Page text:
It is against this backdrop that European governments have a delicate balancing act to perform. Some officials say there may still be useful intelligence that can be gleaned from watching and interrogating former inmates. There may also be a desire to show the US that Europe is not soft, making further releases possible. "In France, the reason the four men are still in detention is partly down to the antiterrorism tendency of French judges, and partly a show of strength and determination by France, showing the Americans that France is not weak in the face of the terrorism threat," says Mr. Baudouin.
But perhaps the main reason behind the treatment of former Guantánamo inmates is the fear of terrorism in Europe. No government wants to release men who they fear might go on to commit another bombing like the one in Madrid a year ago that killed 191 people. Public opinion generally supports strict policing in order to keep would-be terrorists at bay, regardless of the dangers to liberty.
A survey last week by YouGov, a polling agency, found that 75 percent of Britons favored action against suspects who had not committed an offense if the intelligence services believed they were planning acts of terrorism; 61 percent said national security was more important than the civil rights of suspects.
So acute is this concern that the British government is trying, in the teeth fierce opposition, to push legislation through Parliament allowing for a string of new measures that can be imposed on terror suspects.
If they are not agreed to this week, then a dozen suspects detained without charge in Britain's own "Guantánamo" at Belmarsh prison would have to be released under a ruling that found their detention illegal.
The new "control orders" could impose house arrest, curfews, electronic tagging, and bans on Internet use. Home Secretary Charles Clarke sought to justify them by citing Wendell Phillips' famous dictum: "The price of liberty is our eternal vigilance."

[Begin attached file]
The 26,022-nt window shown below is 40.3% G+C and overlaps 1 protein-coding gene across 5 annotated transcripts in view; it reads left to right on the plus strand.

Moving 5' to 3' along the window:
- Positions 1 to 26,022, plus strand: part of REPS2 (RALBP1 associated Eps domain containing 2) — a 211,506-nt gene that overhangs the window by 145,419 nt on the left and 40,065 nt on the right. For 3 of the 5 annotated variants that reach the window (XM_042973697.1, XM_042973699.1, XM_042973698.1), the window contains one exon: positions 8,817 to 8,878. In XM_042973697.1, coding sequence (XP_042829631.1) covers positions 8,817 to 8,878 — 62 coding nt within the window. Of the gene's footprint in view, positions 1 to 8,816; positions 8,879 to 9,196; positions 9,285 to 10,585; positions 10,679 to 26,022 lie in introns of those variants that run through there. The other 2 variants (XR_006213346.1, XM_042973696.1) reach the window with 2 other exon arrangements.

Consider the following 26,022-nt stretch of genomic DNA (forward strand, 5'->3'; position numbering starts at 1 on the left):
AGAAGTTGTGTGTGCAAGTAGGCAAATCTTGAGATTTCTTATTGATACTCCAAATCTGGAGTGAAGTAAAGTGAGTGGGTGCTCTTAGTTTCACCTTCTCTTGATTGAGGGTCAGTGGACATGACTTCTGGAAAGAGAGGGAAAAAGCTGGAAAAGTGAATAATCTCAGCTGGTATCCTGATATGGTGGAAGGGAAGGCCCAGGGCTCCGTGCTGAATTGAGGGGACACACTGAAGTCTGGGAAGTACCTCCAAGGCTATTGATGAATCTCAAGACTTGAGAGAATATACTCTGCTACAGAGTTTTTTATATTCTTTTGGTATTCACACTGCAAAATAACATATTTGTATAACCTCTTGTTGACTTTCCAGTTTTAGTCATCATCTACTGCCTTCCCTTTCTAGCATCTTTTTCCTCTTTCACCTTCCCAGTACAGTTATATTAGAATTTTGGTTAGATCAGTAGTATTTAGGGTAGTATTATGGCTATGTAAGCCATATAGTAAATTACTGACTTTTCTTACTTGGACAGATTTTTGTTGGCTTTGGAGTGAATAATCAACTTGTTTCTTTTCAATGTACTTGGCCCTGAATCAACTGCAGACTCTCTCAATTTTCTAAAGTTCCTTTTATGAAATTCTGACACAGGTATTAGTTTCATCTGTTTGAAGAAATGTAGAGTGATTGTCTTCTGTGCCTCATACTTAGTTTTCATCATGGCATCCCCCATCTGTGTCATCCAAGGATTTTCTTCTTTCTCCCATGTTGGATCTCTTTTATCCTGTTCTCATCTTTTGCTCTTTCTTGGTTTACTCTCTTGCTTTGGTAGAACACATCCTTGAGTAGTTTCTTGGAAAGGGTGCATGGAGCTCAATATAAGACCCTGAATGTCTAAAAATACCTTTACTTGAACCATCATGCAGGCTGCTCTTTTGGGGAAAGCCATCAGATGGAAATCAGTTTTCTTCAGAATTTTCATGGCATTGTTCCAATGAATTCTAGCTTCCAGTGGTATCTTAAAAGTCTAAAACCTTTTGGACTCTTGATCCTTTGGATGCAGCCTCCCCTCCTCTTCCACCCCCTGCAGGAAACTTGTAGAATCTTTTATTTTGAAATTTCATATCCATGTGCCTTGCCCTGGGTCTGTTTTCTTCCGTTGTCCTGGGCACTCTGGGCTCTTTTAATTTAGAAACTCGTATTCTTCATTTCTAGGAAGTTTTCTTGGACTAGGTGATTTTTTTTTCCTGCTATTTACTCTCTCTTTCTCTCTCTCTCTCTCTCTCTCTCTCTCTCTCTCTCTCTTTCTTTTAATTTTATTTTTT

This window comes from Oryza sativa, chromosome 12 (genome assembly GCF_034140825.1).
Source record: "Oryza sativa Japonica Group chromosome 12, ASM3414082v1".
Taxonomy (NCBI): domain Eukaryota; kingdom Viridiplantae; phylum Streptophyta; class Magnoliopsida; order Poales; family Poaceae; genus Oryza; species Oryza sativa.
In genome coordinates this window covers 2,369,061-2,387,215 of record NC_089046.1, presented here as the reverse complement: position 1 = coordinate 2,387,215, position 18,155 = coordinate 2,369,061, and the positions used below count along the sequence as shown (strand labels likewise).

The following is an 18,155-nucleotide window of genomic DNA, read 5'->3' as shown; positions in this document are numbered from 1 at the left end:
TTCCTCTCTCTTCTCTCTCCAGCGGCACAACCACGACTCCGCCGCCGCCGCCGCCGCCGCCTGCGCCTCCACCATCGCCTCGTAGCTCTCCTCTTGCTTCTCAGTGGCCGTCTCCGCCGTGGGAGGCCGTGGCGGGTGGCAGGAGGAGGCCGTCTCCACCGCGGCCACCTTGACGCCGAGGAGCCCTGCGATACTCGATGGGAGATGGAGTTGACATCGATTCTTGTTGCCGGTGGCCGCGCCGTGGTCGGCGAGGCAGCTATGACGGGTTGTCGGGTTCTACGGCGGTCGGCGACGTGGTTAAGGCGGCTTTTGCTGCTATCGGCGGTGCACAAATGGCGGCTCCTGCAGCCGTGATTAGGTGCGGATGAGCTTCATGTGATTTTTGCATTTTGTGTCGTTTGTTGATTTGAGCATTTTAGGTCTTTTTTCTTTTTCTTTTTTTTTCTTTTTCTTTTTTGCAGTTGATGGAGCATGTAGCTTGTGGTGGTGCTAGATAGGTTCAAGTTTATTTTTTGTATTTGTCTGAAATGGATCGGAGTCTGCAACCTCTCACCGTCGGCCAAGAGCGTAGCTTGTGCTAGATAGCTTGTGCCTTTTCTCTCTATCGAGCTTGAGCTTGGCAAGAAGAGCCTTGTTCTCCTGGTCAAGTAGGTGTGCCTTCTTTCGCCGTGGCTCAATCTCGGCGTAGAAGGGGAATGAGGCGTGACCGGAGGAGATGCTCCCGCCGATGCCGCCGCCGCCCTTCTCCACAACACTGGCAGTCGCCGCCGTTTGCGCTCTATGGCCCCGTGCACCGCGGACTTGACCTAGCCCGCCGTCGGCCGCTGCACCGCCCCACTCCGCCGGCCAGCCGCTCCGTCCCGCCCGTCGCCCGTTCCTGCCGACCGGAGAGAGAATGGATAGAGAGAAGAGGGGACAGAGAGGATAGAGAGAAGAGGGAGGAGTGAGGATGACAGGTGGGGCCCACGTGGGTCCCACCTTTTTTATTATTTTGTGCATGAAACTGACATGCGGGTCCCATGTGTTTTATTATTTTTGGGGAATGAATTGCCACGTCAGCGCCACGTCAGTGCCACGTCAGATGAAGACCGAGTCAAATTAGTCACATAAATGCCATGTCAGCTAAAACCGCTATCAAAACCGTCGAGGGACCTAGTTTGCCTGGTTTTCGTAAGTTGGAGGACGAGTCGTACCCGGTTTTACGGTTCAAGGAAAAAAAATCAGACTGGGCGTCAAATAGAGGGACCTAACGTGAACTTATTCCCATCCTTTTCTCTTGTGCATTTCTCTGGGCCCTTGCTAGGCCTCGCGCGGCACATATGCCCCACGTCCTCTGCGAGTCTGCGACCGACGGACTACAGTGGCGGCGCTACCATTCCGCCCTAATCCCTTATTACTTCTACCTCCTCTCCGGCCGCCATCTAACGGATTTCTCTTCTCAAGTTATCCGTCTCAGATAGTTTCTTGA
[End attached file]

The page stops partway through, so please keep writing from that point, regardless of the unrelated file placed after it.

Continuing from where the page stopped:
Professor Paul Wilkinson, director of the Center for the Study of Terrorism and Political Violence at St. Andrews University, differs.
"I don't disagree that there is a palpable threat," says Mr. Wilkinson, "but you have to ask if you believe that people are seriously involved in terrorism, is it really sensible to try and detain them in their homes, which are hardly secure places of detention.
"It becomes a rallying point for people to say our human rights are not being respected," he says, noting that the measures would require Britain to withdraw from a key European human rights treaty. He says a better idea would be to create a special panel of judges who could hear cases where the authorities are confident of a terrorist link. Last week, normal judicial processes managed to secure a conviction of Saajid Badat, a man who confessed to plotting to blow up a US-bound plane.
"This shows our courts can do it, just as the US courts could do it," he says.
"Everybody is very concerned with security and defeating the terror threat," says Doug Jewell of Liberty, a human rights group. "But bringing in methods that undermine human rights gives the terrorist a propaganda victory."
Mr. Stafford Smith is more succinct. "If the British continue doing what they are going to do, it's going to end with some massive explosion in London," he says. "We are inspiring a lot of people to hate us."